Carved from pink granite and featuring a floral-like arabesque in a sandy beige that uniformly covers the dome's entire surface, this is an evocative piece of engineering that is echoed by the eight 'minidomes' atop the mosques 'turrets'.

There is a gold apex spike on the main top which glints with the sun's rays at dusk when the rest of the dome takes on a crimson hue.

The mosque reveals influences from many parts of the Islamic world. Its eight-sided minaret appears to be inspired by designs commonly found in the Euphrates Valley and is, at 116 metres, one of the tallest minarets in Asia-Pacific.

The basement wall of the Putra Mosque draws some inspiration from the Hassan II Mosque in Casablanca, Morocco. And its overhanging arches just beneath the dome recall the cursive artistry of the Ottoman Empire.

As with the Crystal Mosque, the juxtaposition of water and house of worship, reflection and sky, heaven and Earth, is a wonder to behold. The best-known construction in all of Malaysia, the iconic Petronas Towers, is also a modern interpretation of Islamic architectural tradition.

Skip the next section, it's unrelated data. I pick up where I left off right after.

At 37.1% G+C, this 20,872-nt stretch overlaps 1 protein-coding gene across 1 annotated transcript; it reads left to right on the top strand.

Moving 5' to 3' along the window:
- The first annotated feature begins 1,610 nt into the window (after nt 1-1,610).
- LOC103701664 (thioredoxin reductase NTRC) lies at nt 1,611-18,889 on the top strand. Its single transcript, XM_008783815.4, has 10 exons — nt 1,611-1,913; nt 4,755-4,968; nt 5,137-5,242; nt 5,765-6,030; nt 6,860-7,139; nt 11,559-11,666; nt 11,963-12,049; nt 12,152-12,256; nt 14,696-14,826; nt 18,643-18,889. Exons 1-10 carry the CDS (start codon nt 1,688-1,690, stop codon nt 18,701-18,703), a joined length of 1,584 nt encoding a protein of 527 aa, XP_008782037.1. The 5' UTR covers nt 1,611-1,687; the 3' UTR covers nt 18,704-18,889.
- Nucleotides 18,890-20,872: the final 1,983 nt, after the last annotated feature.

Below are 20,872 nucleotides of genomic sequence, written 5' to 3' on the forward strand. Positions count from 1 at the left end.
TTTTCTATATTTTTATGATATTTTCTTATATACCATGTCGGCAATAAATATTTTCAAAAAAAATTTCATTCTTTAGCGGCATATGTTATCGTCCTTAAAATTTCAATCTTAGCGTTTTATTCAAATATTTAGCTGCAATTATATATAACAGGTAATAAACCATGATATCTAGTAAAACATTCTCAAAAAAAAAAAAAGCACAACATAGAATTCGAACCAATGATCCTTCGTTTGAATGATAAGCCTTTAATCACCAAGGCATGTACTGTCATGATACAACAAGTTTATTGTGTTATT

These twin towers of elegant proportions swiftly captured the public imagination, and the title of the world's highest building - albeit only briefly - when the 88-storey Petronas Towers complex topped out in 1998.

Argentinean-American architect Cesar Pelli's design answered the developer's brief to structurally articulate 'the culture and heritage of Malaysia', and he did this through evoking Islamic patterns through repetitive geometries characteristic of Islamic architecture - arabesques whose roots lie far to Malaysia's west, but have always been a feature inspired by Moorish and Byzantine artistic traditions of the nation's mosques.

The fundamental floor plan, an eight-point star formed by intersecting squares, provides an obvious reference to Islamic architectural tradition, and curved and pointed bays of the towers' scalloped facades have a distinctively Muslim appearance. Moreover, the soaring edifices of the capital of Malaysia dramatically imitate the proportions of a pair of minarets.

The identical towers are linked by a bridge on the 41st floor, creating a massive archway - another Islamic motif - soaring above the capital.